The higher the temperature of the particulate filter becomes, the more the platinum Pt and the active-oxygen releasing agent 61 are activated. Therefore, the higher the temperature of the particulate filter becomes, the larger the amount of active-oxygen O released from the active-oxygen releasing agent 61 per unit time becomes. Further, naturally, the higher the temperature of particulates is, the easier the particulates are oxidized. Therefore, the amount of particulates that can be oxidized and removed without producing luminous flame on the particulate filter per unit time increases along with an increase in the temperature of the particulate filter.

The solid line in FIG. 23 shows the amount of particulates (G) that can be oxidized and removed without producing luminous flame per unit time. In FIG. 23, the abscissa represents the temperature TF of the particulate filter. Here, FIG. 23 shows the case that the unit time is 1 second, that is, the amount of particulates (G) that can be oxidized and removed per 1 second. However, any time such as 1 minute, 10 minutes, or the like can be selected as unit time. For example, in the case that 10 minutes is used as unit time, the amount of particulates (G) that can be oxidized and removed per unit time represents the amount of particulates (G) that can be oxidized and removed per 10 minutes. Also in this case, the amount of particulates (G) that can be oxidized and removed without producing luminous flame increases along with an increase in the temperature of particulate filter 70 as shown in FIG. 23.

The amount of particulates emitted from the combustion chamber per unit time is referred to as an amount of emitted particulates (M). When the amount of emitted particulates (M) is smaller than the amount of particulates (G) that can be oxidized and removed, for example, the amount of emitted particulates (M) per 1 second is smaller than the amount of particulates (G) that can be oxidized and removed per 1 second or the amount of emitted particulates (M) per 10 minutes is smaller than the amount of particulates (G) that can be oxidized and removed per 10 minutes, that is, in the area (I) of FIG. 23, the particulates emitted from the combustion chamber are all oxidized and removed without producing luminous flame successively on the particulate filter 70 for the short time.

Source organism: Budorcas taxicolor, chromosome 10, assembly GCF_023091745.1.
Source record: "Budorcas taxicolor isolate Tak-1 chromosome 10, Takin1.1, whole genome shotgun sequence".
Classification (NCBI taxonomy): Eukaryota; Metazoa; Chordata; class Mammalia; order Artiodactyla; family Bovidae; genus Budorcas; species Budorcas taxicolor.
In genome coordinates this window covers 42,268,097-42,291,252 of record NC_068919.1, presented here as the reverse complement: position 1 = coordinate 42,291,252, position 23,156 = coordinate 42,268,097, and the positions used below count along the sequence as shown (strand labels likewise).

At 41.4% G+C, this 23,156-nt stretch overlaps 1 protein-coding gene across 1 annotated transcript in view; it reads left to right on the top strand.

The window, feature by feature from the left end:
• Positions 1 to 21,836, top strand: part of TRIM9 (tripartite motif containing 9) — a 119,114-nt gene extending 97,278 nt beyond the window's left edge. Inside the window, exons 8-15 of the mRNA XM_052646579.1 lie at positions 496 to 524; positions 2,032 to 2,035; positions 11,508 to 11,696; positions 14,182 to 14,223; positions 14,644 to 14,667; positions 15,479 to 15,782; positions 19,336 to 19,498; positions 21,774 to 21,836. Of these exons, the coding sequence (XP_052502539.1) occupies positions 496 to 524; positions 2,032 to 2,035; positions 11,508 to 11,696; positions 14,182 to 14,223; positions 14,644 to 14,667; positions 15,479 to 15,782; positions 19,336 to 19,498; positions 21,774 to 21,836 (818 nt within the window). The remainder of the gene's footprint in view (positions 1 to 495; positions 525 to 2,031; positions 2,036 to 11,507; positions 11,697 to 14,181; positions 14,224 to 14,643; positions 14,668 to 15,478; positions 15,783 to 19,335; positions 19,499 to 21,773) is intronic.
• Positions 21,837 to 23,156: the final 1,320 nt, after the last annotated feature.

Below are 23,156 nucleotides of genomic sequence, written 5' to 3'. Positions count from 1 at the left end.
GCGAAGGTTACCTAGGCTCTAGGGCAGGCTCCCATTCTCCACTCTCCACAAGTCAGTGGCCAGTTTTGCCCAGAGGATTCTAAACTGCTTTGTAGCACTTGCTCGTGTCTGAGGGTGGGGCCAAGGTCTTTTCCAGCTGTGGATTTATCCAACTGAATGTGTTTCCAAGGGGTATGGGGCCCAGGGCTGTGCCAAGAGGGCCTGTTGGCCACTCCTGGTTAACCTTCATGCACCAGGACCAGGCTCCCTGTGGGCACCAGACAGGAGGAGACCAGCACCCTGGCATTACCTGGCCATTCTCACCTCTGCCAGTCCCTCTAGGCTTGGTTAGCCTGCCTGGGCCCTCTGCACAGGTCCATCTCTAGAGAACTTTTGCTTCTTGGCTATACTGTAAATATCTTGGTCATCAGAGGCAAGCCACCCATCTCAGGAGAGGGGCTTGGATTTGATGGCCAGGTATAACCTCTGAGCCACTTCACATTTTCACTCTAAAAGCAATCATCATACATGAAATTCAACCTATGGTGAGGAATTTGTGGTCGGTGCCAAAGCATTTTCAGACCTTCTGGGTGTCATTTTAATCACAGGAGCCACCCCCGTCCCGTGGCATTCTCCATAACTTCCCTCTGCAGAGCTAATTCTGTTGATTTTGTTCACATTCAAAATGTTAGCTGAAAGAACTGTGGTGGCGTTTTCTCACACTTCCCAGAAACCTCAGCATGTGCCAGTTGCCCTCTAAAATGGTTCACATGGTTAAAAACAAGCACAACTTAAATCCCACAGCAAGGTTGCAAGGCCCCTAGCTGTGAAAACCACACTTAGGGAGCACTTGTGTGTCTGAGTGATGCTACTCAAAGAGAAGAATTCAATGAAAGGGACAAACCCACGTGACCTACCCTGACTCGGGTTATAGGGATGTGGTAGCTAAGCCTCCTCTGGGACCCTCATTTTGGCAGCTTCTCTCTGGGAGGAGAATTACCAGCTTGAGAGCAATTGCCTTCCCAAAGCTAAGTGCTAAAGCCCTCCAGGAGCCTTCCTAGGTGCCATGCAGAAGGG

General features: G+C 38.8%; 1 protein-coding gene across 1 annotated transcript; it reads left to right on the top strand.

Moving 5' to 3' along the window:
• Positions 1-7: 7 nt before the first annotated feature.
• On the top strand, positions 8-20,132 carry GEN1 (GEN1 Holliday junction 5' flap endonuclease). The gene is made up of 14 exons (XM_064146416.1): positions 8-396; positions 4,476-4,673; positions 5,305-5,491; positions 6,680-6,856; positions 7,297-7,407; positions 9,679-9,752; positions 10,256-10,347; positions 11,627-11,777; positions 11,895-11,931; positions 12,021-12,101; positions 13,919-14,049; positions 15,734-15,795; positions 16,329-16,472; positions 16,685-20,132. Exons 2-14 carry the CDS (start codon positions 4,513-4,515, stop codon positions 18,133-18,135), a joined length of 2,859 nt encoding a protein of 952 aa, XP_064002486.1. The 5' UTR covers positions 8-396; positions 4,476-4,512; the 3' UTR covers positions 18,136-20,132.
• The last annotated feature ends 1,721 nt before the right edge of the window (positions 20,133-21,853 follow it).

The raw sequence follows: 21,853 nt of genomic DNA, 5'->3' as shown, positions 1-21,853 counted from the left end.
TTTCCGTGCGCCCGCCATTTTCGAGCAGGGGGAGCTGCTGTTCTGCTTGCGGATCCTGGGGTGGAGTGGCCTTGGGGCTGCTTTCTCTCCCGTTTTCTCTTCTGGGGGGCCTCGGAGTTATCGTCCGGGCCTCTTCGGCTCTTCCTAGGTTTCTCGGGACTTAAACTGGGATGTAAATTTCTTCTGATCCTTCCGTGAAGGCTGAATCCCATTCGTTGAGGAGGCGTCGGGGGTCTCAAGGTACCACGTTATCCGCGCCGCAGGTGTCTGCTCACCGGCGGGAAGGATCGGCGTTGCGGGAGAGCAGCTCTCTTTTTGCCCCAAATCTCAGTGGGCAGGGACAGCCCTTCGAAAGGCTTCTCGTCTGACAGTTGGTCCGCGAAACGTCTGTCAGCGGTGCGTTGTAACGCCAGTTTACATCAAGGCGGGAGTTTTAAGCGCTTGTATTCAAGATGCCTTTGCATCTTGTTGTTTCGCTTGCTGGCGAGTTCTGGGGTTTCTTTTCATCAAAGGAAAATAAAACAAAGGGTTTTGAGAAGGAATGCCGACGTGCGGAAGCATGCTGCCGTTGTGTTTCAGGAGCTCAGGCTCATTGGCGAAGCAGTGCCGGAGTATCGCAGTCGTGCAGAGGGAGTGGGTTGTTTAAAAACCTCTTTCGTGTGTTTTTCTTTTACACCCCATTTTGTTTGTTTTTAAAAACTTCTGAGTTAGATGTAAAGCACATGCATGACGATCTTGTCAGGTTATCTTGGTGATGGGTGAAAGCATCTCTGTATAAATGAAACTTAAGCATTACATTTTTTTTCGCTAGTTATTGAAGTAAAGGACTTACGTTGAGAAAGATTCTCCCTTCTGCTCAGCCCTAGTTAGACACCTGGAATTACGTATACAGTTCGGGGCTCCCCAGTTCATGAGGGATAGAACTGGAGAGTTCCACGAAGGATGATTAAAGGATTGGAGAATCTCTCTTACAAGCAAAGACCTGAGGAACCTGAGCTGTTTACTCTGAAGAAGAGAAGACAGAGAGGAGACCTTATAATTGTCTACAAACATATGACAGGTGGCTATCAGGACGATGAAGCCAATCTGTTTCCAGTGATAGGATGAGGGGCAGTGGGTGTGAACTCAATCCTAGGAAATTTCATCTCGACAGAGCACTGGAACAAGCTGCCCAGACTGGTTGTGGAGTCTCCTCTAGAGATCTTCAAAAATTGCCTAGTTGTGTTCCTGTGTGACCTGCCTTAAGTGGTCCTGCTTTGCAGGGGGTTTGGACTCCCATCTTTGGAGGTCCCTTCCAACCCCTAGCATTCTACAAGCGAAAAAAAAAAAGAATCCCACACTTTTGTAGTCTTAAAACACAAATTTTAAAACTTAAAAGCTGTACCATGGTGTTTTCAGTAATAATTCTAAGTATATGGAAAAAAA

On the other hand, when the amount of emitted particulates (M) is larger than the amount of particulates that can be oxidized and removed (G), that is, in the area (II) of FIG. 23, the amount of active-oxygen is not sufficient for all particulates to be oxidized and removed successively. FIGS. 24(A) to (C) illustrate the manner of oxidation of the particulates in such a case.

That is, in the case that the amount of active-oxygen is lacking for oxidizing all particulates, when the particulates 62 adhere on the active-oxygen releasing agent 61, only a part of the particulates is oxidized as shown in FIG. 24(A), and the other part of the particulates that was not oxidized sufficiently remains on the exhaust gas upstream surface of the particulate filter. When the state where the amount of active-oxygen is lacking continues, a part of the particulates that was not oxidized remains on the exhaust gas upstream surface of the particulate filter successively. As a result, the exhaust gas upstream surface of the particulate filter is covered with the residual particulates 63 as shown in FIG. 24(B).

The residual particulates 63 are gradually transformed into carbonaceous matter that can hardly be oxidized. Further, when the exhaust gas upstream surface is covered with the residual particulates 63, the action of the platinum Pt for oxidizing NO and SO2, and the action of the active-oxygen releasing agent 61 for releasing active-oxygen are suppressed. The residual particulates 63 can be gradually oxidized over a relative long period. However, as shown in FIG. 24(C), other particulates 64 deposit on the residual particulates 63 one after the other, and when the particulates are deposited so as to laminate, even if they are the easily oxidized particulates, these particulates may not be oxidized since these particulates are separated away from the platinum Pt or from the active-oxygen releasing agent. Accordingly, other particulates deposit successively on these particulates 64. That is, when the state where the amount of emitted particulates (M) is larger than the amount of particulates that can be oxidized and removed (G) continues, the particulates deposit to laminate on the particulate filter.